* What if you owned a computer, but you are not too confident with using the Internet and you don't feel comfortable about giving your credit card details online?

The simple answer is let the travel agent apply for a VISA on your behalf. Yet the travel agent would charge you on their behalf for this luxury service. I do not know how much, but this would be a hidden cost part of the service. If I was organizing to get my VISA online, I would pay nothing to do this.

Another example, is to do with Television. You might be watching an interview of someone and then it suddenly finishes. The presenter may say "To see more of the interview, visit our website".
In a way people without computer and Internet access, knowledge and skills are at a disadvantage. Today we are living in a society where there is a lot pressure to keep up with others and it expected that we would know how to use these modern day technologies such as the Internet.

These situations relate well to Marc Prensky's research on "Digital Natives, Digital Immigrants". Prensky (2001) has acknowledged that there is a common divide among learners who were brought up using technologies and know the language versus those that were not brought up to using these digital technologies. The gap is widening between the Digital Natives and the Digital Immigrants. This links well to the situation of a ninety year old versus a fifteen year old in getting a VISA online to go the USA. The ninety year old would struggle getting a VISA because they have not been taught at school how to use a computer and the Internet, it is new to them, the language is new and in a way they learn / require step by step instructions on the process. Prensky (2001) identifies these types of learners as Digital Immigrants. On the other hand, a fifteen year old who was asked to go online to get a VISA would find it much easier as they have been brought up to using the Internet, and would learn to go through the online steps at a much quicker rate. Prensky identifies these learners to be Digital Natives.

In schools this is pretty much the same. Students that we teach are classed to be the Digital Natives and Teachers are the Digital Immigrants. According to Prensky's research teachers are finding it hard to keep up with their students especially with the way they think and process information. Students are getting bored in the traditional way learning is presented to them as it is not stimulating or challenging enough. Digital Natives and Digital Immigrants can be summarized below, from Prensky's research:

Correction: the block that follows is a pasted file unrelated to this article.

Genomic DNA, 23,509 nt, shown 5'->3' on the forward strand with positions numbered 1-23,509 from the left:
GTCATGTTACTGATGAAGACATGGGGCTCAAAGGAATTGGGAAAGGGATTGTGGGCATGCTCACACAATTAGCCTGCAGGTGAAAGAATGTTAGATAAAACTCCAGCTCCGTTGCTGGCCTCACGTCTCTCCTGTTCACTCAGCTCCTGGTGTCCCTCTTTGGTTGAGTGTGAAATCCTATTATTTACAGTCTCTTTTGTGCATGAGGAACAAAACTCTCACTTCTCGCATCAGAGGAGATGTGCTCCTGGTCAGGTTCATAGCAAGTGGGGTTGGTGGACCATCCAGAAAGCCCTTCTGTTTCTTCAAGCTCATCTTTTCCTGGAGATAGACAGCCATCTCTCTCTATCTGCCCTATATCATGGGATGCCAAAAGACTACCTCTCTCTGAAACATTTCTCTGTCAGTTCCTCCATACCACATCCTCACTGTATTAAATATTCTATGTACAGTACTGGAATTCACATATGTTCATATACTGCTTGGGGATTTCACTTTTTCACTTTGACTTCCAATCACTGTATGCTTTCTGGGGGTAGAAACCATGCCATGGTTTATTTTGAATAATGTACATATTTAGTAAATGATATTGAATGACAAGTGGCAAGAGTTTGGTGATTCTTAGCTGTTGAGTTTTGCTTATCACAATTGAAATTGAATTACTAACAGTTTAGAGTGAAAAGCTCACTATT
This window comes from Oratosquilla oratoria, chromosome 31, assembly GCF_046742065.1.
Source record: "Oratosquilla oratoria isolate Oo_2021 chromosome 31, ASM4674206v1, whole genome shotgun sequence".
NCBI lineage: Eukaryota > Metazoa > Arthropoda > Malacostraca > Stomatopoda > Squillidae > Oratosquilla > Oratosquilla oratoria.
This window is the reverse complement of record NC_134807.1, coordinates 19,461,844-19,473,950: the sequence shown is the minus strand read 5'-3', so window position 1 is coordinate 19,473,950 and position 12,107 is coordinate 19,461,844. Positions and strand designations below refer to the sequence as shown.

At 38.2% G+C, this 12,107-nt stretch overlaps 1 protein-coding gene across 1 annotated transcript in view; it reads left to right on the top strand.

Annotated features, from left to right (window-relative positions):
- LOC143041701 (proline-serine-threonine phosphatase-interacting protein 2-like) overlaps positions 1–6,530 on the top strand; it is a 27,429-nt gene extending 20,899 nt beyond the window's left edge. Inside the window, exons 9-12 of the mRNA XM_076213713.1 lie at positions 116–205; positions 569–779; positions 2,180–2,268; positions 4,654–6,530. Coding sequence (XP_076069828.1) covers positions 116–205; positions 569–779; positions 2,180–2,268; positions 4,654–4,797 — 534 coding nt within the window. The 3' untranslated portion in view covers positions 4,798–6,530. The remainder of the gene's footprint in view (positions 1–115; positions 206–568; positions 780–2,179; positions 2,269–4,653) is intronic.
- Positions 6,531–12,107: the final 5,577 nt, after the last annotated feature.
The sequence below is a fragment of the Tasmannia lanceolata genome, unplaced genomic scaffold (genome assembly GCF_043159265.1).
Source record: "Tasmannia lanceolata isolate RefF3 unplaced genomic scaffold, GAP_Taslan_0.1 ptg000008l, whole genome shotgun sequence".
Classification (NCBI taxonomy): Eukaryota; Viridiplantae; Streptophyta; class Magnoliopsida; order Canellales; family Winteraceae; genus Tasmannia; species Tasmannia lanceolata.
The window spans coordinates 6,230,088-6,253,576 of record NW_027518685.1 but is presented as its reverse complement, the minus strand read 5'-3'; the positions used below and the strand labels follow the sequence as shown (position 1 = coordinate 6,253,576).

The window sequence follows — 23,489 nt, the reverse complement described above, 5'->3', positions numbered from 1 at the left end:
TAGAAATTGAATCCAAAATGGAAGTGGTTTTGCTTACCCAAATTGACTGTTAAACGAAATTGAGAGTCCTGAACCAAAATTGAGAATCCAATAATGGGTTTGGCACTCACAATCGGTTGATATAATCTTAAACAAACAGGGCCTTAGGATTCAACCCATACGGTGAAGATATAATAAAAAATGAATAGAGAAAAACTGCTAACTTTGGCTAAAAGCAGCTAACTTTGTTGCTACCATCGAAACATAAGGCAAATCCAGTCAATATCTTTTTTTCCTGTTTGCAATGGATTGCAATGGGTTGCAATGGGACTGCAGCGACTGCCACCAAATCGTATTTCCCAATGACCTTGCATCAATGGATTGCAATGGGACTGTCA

The 2010 Student Learner (Digital Native):
Learns by:
* Receiving information fast-less of the step by step
* Multi Tasking-could have a number of projects running at once
* Prefers graphics before text
* Self satisfaction and rewards
* Prefers games rather than heavy paper work
* Hands on, interactive
* Can learn with background noise such as TV, music playing etc.
* Net working together
* Attitude towards learning should be FUN

Digital Immigrants learnt by:
* Step by step
* Individually
* Attitude towards learning should be SERIOUS
* Perception: students can't learn while background noise is playing

Prensky suggests teachers to move forwards under the Digital Natives umbrella rather than holding students back under their Digital Immigrants umbrella. For this to happen successfully teachers would need to change the way they think and the way they present information to their students. Teachers would need to change speed in which they teach: less of the step by step. Integrate the Legacy (reading, writing, maths, thinking) traditional curriculum with the Digital which includes: software, hardware, robotics, nanotechnology, genomics (Prensky, 2001)

How Prensky sees Digital Immigrant teachers tailoring to Digital Native student needs is through adapting their materials to be in language of Digital Natives. An example of this is through the use of computer video games. Prensky recommends teachers to change their attitudes and to become inventive so that their teaching aligns with Digital Native methodologies. This could mean teachers creating / presenting content in a video game format to their students, at all levels, in all of the curriculum areas.

The challenges of integrating Digital Native methodologies are:
* The amount of support and professional development teachers would need in using digital technologies e.g. video computer games in presenting content to students in a visual interactive way
* TIME:- to learn to use the software, in class time to implement it and teach it to the students, after hours time for preparation, to be creative
* Technical Issues:- software incompatible, server issues, web site issues
* Attitude: from staff especially in moving from traditional approaches. For some teachers adapting their teaching practices. Attitude can either be positive or negative around: digital technologies, group work / networking, ownership of learning

Prensky argues that students learn best through creating games and learning content from a game that the teacher has prepared:
What's been done at Colleges and Universities to address this, with training of teachers?
Shouldn't our professional development in schools be based around learning software in creating interactive games to present our content on to our students?
At what age should this start? As I believe the early years of school, new entrants need to be exposed to face to face teacher modeling and scaffolding
What game making programmes are out there for students and teachers?-keen to know might try it out myself on my class

Here is a You Tube Video defining Digital Natives and Digital Immigrants, based on Marc Prensky's research. This video summarizes the above information in an interactive presentation-aimed for those Digital Natives out there.

Prensky, M. (2001). Digital Natives, Digital Immigrants: On the Horizon, Vol. 9 No. 5. University Press

Shapiro, C., Wallerstein, C., Brown (2009, December) Digital Natives Vs. Digital Immigrants IST 110, Retrieved from

Knowledge changing the face in learning